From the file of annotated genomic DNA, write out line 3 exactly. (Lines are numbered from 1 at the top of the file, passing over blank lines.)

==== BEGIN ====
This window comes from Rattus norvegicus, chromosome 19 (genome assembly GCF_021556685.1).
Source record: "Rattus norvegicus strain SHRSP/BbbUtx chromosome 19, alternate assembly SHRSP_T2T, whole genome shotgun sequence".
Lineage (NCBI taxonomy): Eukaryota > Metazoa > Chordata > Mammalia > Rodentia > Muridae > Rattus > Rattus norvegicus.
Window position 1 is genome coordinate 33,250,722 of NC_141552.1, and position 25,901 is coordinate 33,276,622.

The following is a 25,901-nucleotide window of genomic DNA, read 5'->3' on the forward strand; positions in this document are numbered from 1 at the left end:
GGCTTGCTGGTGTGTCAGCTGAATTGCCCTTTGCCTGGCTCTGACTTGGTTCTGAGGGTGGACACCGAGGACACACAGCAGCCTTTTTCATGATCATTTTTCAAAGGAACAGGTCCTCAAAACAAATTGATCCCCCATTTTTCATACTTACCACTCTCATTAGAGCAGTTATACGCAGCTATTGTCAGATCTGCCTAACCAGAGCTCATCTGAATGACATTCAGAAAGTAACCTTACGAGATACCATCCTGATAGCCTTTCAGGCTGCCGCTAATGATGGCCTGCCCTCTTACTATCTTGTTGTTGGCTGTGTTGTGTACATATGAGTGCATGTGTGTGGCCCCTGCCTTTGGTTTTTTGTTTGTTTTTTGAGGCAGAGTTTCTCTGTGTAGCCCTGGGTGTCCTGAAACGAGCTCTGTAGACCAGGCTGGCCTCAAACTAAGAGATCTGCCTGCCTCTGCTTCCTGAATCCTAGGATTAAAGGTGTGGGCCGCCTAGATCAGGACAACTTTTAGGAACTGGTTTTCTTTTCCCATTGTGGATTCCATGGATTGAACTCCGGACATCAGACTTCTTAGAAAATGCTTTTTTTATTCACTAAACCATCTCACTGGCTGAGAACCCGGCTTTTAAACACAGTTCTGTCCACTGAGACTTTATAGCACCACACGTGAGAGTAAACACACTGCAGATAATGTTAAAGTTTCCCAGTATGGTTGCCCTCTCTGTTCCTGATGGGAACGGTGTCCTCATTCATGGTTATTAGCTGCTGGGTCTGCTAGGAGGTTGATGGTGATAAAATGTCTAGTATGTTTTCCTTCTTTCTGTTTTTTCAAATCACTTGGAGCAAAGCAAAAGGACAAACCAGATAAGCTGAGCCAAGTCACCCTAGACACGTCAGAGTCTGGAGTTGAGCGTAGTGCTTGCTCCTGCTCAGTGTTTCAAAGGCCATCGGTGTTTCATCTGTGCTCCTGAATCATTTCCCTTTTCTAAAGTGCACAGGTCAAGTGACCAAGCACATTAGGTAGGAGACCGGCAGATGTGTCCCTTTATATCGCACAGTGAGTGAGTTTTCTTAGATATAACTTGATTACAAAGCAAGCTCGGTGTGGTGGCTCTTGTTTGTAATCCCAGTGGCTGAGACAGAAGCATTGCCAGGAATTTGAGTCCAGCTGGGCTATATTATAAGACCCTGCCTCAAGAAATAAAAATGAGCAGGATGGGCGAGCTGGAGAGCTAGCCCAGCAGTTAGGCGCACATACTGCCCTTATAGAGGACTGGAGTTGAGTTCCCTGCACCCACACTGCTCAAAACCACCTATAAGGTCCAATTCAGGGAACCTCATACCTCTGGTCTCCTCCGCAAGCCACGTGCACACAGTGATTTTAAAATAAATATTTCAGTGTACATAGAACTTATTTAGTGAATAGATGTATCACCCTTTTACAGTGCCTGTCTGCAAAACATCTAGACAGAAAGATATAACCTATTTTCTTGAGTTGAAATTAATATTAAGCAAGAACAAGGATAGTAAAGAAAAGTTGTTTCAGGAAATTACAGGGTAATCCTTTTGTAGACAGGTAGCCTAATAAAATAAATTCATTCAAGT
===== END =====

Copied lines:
Lineage (NCBI taxonomy): Eukaryota > Metazoa > Chordata > Mammalia > Rodentia > Muridae > Rattus > Rattus norvegicus.